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  1. #1
    Junior Member Betsy Girl's Avatar
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    Toronto to Montreal

    I am thinking about doing the Friends for Life Bike Rally this July (It's a fund raiser for people living with AIDS), it goes from Toronto to Montreal in six days. I was thinking this would be a good way to get into touring as it is fully supported and there will be lots of other riders to give me that extra push.

    I've been reading the posts in the touring sectiong and found some good info but I just have a few more questions that maybe you guys can answer for me.

    - Is this too big of a trip for my first one? (I'm a daily commuter but have not done any distance riding)

    - What is the best way to train for something like this? Should I be doing other things aside from tons of riding?

    - Has anyone done this trip? What can I expect?

    - Am I crazy?

    - Do I get to buy new toys for my bike?

    I want to be a better rider and thought this would give me a goal to work towards but is it realistic?

  2. #2
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    You need to have a healthy eating regimen, ON and off the bike. I would suggest some long rides on the weekends of at least 50miles (I think that's about 70 or 80 K) to test your endurance and learn how much you need to eat & drink while riding to keep your energy level up.
    A regular stretching routine would be helpful and perhaps some weights. The more prepared your body is, the more fun you will have.
    And you are not crazy to contemplate such an adventure, and you can buy toys for your bike if you want to and discover you need them.
    I think you are undertaking a wonderful and worth while endeaver. Good Luck.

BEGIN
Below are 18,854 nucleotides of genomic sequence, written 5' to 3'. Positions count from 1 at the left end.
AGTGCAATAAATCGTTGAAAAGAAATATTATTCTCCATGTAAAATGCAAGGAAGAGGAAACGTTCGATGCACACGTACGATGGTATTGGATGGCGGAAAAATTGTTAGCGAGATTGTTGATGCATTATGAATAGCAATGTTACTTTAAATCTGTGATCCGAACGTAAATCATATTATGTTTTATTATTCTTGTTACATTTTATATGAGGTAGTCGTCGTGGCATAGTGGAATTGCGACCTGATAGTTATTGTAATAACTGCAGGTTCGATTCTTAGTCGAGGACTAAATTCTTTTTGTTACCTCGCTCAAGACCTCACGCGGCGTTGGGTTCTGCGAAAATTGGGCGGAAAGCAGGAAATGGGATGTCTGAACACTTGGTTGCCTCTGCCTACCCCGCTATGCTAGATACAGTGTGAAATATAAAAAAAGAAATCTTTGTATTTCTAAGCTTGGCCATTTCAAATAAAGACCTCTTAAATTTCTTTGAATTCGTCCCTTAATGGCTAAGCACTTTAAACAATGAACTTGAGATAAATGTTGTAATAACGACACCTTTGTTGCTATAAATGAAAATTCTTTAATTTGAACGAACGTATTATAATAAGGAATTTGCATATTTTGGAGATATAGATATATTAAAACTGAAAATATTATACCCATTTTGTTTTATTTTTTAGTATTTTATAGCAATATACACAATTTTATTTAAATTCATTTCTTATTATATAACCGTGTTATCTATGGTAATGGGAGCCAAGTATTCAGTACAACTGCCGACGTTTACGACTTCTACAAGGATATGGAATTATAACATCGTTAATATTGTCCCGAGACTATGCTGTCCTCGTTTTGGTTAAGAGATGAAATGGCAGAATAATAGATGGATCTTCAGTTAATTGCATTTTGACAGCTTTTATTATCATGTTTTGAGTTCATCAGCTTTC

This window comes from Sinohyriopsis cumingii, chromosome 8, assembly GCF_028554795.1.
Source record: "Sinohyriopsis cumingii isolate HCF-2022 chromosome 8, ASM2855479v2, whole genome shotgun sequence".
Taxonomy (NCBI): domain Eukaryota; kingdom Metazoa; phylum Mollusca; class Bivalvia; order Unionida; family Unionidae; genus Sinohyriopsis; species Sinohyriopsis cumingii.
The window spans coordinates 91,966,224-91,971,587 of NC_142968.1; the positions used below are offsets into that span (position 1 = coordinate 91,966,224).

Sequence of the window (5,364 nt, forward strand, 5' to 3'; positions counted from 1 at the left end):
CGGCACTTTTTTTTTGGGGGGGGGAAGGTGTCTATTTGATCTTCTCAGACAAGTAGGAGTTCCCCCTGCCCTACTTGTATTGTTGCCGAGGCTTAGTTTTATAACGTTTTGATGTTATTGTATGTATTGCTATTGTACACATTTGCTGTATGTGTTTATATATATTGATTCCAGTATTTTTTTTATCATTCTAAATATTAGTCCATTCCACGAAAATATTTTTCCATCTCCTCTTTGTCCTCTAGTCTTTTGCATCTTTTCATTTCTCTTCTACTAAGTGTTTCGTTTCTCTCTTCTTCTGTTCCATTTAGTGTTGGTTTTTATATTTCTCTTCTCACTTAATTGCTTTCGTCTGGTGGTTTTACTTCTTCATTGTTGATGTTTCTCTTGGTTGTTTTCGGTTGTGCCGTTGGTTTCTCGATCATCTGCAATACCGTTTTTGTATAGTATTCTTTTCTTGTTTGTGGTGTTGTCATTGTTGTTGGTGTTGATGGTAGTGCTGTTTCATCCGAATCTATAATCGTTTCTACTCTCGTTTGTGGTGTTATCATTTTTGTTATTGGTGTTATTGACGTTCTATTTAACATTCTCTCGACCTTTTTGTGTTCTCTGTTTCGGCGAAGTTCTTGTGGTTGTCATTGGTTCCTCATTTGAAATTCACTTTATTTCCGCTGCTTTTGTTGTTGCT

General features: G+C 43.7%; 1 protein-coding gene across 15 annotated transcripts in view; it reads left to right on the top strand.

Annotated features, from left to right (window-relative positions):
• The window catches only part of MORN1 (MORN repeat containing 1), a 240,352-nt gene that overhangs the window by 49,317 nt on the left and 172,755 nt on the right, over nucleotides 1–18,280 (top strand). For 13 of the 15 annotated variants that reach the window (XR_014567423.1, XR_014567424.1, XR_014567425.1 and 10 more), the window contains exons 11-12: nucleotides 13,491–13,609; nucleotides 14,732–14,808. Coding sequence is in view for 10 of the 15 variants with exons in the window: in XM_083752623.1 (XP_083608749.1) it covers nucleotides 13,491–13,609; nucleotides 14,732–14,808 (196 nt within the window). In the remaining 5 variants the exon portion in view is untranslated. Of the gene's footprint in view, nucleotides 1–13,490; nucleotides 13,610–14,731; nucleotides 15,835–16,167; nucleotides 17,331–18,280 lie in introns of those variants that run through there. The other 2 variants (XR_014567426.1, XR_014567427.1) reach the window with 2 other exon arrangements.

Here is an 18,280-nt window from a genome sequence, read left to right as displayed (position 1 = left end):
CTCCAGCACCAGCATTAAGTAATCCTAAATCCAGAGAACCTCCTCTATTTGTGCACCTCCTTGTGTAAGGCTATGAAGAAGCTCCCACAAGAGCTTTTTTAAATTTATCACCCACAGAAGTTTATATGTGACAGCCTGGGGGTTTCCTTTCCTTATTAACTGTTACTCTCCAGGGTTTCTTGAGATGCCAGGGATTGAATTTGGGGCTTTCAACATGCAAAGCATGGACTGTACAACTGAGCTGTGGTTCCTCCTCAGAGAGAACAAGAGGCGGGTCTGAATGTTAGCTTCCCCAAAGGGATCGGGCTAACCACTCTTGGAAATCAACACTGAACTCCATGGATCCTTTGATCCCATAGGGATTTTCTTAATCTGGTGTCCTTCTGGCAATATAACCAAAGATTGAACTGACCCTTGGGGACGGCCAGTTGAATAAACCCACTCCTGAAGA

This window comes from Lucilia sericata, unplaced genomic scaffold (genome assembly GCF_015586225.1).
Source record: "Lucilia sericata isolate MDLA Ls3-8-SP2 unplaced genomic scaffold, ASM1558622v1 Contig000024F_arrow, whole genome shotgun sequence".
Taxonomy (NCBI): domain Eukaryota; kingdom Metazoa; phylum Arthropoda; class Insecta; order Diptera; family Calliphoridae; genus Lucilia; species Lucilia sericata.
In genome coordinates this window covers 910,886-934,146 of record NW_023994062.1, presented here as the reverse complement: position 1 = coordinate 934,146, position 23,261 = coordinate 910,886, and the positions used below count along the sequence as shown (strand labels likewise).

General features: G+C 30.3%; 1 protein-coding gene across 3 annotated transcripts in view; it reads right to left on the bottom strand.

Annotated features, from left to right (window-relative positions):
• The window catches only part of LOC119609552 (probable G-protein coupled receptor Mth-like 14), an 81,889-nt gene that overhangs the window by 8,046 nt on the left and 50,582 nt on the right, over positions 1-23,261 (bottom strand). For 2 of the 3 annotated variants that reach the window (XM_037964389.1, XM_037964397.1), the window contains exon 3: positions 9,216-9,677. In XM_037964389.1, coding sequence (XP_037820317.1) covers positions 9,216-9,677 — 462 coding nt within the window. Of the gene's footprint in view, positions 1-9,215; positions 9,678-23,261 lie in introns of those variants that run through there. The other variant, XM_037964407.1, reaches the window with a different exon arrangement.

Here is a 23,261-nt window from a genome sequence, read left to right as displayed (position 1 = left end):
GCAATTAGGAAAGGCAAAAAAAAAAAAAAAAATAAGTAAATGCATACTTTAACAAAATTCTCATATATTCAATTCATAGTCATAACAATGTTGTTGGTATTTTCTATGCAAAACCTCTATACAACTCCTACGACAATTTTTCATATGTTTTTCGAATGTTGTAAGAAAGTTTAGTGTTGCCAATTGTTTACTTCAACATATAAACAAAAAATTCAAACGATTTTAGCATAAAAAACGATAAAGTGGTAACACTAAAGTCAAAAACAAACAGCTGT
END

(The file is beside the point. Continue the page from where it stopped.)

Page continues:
ljbike

  3. #3
    have bike will tour catfish's Avatar
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    -Is this too big of a trip for my first one? (I'm a daily commuter but have not done any distance riding)

    no I would think if you set your sights and make a goal of training you will have a good ride.

    [/COLOR] - What is the best way to train for something like this? Should I be doing other things aside from tons of riding? [COLOR=darkblue]-

    you do need to ride a lot being that this is the off season if you live in a winter area. cross train, get in the gym strength train talk to a trainer or coach get a plan to work with. work upper and lower body. leg press, squats, leg extemsions, leg curls. upper body lat pull downs seated rows, push ups, chin ups. are all good off season strength sessions dont forget flexability training STRETCH!!! as the out door season approaches taper your weight training .

    build a aerobic base take some classes try a SPINNING class. when the weather breaks get out ojnthe bike mostof these multi day charity rides will send you a training plan to build base miles and prepare for the event. you normally get this when you register. read through the plan use some or all of it and ride and ride some more. build the miles up as you go

    These riides are fun and for a great cause when you get tired and think you are challenged and cant go on think about why you are riding, those that live woith this terrible deasise are facing a challenge so much greater than that and they do it every day certinially you can make it up the next hill!